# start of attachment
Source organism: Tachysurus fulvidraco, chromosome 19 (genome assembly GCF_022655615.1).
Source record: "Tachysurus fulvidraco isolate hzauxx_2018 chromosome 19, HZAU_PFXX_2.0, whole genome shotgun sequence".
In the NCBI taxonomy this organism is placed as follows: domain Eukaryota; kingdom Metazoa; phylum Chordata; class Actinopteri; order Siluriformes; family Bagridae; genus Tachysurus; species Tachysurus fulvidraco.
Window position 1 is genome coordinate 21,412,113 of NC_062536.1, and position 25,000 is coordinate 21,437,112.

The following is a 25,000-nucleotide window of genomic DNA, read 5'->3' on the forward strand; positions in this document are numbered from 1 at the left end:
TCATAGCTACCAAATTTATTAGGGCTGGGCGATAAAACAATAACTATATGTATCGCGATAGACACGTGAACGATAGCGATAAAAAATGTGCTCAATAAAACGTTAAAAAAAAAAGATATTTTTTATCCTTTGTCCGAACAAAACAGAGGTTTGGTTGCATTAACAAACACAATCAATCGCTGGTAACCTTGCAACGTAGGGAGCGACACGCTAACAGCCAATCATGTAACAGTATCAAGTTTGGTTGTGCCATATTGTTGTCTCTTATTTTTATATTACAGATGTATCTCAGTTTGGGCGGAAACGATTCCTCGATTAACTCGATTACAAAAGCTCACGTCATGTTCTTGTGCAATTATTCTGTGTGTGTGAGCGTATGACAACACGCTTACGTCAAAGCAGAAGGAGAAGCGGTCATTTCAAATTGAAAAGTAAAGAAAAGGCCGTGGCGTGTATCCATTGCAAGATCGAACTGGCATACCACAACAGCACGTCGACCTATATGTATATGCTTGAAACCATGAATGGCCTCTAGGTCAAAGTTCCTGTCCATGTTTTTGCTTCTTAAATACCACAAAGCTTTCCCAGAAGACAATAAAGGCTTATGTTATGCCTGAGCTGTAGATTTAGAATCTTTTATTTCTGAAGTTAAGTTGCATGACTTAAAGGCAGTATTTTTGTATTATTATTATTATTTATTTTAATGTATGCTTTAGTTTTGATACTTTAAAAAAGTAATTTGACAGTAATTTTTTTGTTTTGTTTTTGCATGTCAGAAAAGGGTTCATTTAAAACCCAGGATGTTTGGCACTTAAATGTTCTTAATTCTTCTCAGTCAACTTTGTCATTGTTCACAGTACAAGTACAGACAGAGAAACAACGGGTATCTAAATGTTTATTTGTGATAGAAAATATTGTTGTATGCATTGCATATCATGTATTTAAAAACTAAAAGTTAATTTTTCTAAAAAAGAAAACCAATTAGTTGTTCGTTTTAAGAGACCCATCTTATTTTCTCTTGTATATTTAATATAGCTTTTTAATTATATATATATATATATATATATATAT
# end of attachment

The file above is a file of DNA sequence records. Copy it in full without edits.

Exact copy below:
Source organism: Tachysurus fulvidraco, chromosome 19 (genome assembly GCF_022655615.1).
Source record: "Tachysurus fulvidraco isolate hzauxx_2018 chromosome 19, HZAU_PFXX_2.0, whole genome shotgun sequence".
In the NCBI taxonomy this organism is placed as follows: domain Eukaryota; kingdom Metazoa; phylum Chordata; class Actinopteri; order Siluriformes; family Bagridae; genus Tachysurus; species Tachysurus fulvidraco.
Window position 1 is genome coordinate 21,412,113 of NC_062536.1, and position 25,000 is coordinate 21,437,112.

The following is a 25,000-nucleotide window of genomic DNA, read 5'->3' on the forward strand; positions in this document are numbered from 1 at the left end:
TCATAGCTACCAAATTTATTAGGGCTGGGCGATAAAACAATAACTATATGTATCGCGATAGACACGTGAACGATAGCGATAAAAAATGTGCTCAATAAAACGTTAAAAAAAAAAGATATTTTTTATCCTTTGTCCGAACAAAACAGAGGTTTGGTTGCATTAACAAACACAATCAATCGCTGGTAACCTTGCAACGTAGGGAGCGACACGCTAACAGCCAATCATGTAACAGTATCAAGTTTGGTTGTGCCATATTGTTGTCTCTTATTTTTATATTACAGATGTATCTCAGTTTGGGCGGAAACGATTCCTCGATTAACTCGATTACAAAAGCTCACGTCATGTTCTTGTGCAATTATTCTGTGTGTGTGAGCGTATGACAACACGCTTACGTCAAAGCAGAAGGAGAAGCGGTCATTTCAAATTGAAAAGTAAAGAAAAGGCCGTGGCGTGTATCCATTGCAAGATCGAACTGGCATACCACAACAGCACGTCGACCTATATGTATATGCTTGAAACCATGAATGGCCTCTAGGTCAAAGTTCCTGTCCATGTTTTTGCTTCTTAAATACCACAAAGCTTTCCCAGAAGACAATAAAGGCTTATGTTATGCCTGAGCTGTAGATTTAGAATCTTTTATTTCTGAAGTTAAGTTGCATGACTTAAAGGCAGTATTTTTGTATTATTATTATTATTTATTTTAATGTATGCTTTAGTTTTGATACTTTAAAAAAGTAATTTGACAGTAATTTTTTTGTTTTGTTTTTGCATGTCAGAAAAGGGTTCATTTAAAACCCAGGATGTTTGGCACTTAAATGTTCTTAATTCTTCTCAGTCAACTTTGTCATTGTTCACAGTACAAGTACAGACAGAGAAACAACGGGTATCTAAATGTTTATTTGTGATAGAAAATATTGTTGTATGCATTGCATATCATGTATTTAAAAACTAAAAGTTAATTTTTCTAAAAAAGAAAACCAATTAGTTGTTCGTTTTAAGAGACCCATCTTATTTTCTCTTGTATATTTAATATAGCTTTTTAATTATATATATATATATATATATATATAT